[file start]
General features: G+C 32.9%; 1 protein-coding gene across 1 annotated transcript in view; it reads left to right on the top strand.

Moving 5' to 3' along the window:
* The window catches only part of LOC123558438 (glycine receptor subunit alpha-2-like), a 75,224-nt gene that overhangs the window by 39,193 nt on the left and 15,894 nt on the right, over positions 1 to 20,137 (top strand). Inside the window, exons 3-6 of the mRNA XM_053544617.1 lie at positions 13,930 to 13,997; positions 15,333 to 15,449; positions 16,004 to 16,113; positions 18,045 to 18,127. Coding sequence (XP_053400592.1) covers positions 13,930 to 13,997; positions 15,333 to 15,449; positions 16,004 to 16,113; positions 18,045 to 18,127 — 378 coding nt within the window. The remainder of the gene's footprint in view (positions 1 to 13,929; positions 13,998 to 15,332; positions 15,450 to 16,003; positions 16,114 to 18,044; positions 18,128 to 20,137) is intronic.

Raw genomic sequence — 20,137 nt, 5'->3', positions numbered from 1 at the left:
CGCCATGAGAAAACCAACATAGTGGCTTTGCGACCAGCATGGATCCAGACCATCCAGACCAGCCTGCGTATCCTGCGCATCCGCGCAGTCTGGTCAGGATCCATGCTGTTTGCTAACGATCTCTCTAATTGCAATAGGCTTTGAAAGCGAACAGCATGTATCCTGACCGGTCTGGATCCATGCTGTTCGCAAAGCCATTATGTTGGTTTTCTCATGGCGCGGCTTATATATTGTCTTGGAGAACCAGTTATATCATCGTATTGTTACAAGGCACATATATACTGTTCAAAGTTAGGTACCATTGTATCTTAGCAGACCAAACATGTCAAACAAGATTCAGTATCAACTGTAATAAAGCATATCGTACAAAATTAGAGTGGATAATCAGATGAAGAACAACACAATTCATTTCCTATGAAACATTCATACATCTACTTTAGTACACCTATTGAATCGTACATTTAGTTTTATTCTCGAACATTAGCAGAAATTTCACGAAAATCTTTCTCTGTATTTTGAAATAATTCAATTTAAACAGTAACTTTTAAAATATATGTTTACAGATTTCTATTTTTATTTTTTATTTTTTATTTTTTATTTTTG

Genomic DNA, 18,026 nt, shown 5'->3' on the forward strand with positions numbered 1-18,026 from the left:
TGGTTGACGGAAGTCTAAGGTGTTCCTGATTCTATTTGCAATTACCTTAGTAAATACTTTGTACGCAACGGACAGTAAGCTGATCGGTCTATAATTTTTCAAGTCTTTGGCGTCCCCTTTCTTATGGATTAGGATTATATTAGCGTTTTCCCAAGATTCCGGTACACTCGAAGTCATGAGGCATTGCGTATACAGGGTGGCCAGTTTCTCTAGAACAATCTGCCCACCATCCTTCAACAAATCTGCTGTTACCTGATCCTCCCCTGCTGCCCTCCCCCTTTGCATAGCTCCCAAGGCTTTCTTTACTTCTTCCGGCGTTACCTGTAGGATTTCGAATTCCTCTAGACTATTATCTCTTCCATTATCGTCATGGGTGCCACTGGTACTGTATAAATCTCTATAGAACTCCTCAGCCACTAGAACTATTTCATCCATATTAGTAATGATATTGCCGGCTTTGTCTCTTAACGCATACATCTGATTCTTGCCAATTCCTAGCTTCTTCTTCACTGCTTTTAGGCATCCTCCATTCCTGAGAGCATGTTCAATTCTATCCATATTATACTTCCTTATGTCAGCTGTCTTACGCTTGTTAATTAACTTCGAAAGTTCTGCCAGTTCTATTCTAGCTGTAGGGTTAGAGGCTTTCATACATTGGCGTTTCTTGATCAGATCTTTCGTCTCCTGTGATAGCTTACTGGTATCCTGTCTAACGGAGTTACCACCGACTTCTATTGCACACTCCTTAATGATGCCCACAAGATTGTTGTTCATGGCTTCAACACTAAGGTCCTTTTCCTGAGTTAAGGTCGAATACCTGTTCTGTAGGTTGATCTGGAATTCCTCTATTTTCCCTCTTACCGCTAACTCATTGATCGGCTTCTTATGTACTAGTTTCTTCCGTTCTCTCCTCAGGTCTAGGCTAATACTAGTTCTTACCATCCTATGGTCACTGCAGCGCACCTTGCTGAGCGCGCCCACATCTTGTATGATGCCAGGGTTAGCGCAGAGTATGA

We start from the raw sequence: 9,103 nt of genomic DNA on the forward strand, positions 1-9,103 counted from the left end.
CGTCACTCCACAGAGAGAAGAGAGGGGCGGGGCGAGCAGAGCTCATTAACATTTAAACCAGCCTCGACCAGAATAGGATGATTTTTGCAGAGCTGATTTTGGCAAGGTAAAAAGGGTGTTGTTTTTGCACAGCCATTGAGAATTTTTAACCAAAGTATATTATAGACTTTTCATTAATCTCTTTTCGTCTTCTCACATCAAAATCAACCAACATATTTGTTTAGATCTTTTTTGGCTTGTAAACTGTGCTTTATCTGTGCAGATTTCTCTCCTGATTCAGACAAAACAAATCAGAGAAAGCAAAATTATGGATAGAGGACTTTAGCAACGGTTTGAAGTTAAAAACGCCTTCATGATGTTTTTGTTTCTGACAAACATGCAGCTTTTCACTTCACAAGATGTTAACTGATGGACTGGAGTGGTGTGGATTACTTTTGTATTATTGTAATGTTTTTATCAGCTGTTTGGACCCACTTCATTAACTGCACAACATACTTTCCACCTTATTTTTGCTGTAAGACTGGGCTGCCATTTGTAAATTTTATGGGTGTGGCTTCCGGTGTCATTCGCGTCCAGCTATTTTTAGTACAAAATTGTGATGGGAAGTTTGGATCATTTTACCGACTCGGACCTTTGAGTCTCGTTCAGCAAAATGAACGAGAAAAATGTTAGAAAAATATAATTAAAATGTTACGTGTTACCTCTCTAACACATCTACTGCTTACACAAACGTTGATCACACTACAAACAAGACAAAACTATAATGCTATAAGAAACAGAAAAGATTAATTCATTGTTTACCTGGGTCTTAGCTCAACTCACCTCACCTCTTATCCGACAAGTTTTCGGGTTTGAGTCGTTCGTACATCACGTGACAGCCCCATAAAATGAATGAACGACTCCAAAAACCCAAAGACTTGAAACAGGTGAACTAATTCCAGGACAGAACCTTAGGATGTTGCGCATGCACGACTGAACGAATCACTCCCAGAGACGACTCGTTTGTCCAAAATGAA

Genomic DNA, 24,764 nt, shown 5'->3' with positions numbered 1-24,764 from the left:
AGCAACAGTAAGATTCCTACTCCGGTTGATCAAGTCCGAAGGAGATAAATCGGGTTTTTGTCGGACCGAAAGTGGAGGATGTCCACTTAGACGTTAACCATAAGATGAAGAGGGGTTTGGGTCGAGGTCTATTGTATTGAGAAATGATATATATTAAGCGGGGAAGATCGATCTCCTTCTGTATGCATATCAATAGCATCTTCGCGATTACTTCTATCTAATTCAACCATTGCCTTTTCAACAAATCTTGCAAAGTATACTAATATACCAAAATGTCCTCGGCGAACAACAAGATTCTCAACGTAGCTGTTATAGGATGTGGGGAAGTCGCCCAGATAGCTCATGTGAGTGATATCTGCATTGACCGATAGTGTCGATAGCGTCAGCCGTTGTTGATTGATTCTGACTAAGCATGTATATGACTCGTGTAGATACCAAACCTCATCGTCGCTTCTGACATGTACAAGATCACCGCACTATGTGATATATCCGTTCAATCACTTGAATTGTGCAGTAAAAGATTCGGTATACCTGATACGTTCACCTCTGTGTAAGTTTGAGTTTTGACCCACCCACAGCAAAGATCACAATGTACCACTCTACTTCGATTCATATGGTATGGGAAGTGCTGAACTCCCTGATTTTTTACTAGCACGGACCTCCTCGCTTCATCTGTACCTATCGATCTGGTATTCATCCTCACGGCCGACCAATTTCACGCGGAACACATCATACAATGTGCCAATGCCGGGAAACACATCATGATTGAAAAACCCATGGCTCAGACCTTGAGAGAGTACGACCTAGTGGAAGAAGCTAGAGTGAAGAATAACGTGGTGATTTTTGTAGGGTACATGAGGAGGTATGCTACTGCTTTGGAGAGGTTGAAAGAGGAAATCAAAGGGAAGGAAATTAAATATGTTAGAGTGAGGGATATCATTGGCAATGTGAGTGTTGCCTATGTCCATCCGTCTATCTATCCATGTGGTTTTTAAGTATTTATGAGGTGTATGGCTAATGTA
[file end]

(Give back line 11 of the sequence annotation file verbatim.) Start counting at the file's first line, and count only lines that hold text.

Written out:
AGCAACAGTAAGATTCCTACTCCGGTTGATCAAGTCCGAAGGAGATAAATCGGGTTTTTGTCGGACCGAAAGTGGAGGATGTCCACTTAGACGTTAACCATAAGATGAAGAGGGGTTTGGGTCGAGGTCTATTGTATTGAGAAATGATATATATTAAGCGGGGAAGATCGATCTCCTTCTGTATGCATATCAATAGCATCTTCGCGATTACTTCTATCTAATTCAACCATTGCCTTTTCAACAAATCTTGCAAAGTATACTAATATACCAAAATGTCCTCGGCGAACAACAAGATTCTCAACGTAGCTGTTATAGGATGTGGGGAAGTCGCCCAGATAGCTCATGTGAGTGATATCTGCATTGACCGATAGTGTCGATAGCGTCAGCCGTTGTTGATTGATTCTGACTAAGCATGTATATGACTCGTGTAGATACCAAACCTCATCGTCGCTTCTGACATGTACAAGATCACCGCACTATGTGATATATCCGTTCAATCACTTGAATTGTGCAGTAAAAGATTCGGTATACCTGATACGTTCACCTCTGTGTAAGTTTGAGTTTTGACCCACCCACAGCAAAGATCACAATGTACCACTCTACTTCGATTCATATGGTATGGGAAGTGCTGAACTCCCTGATTTTTTACTAGCACGGACCTCCTCGCTTCATCTGTACCTATCGATCTGGTATTCATCCTCACGGCCGACCAATTTCACGCGGAACACATCATACAATGTGCCAATGCCGGGAAACACATCATGATTGAAAAACCCATGGCTCAGACCTTGAGAGAGTACGACCTAGTGGAAGAAGCTAGAGTGAAGAATAACGTGGTGATTTTTGTAGGGTACATGAGGAGGTATGCTACTGCTTTGGAGAGGTTGAAAGAGGAAATCAAAGGGAAGGAAATTAAATATGTTAGAGTGAGGGATATCATTGGCAATGTGAGTGTTGCCTATGTCCATCCGTCTATCTATCCATGTGGTTTTTAAGTATTTATGAGGTGTATGGCTAATGTA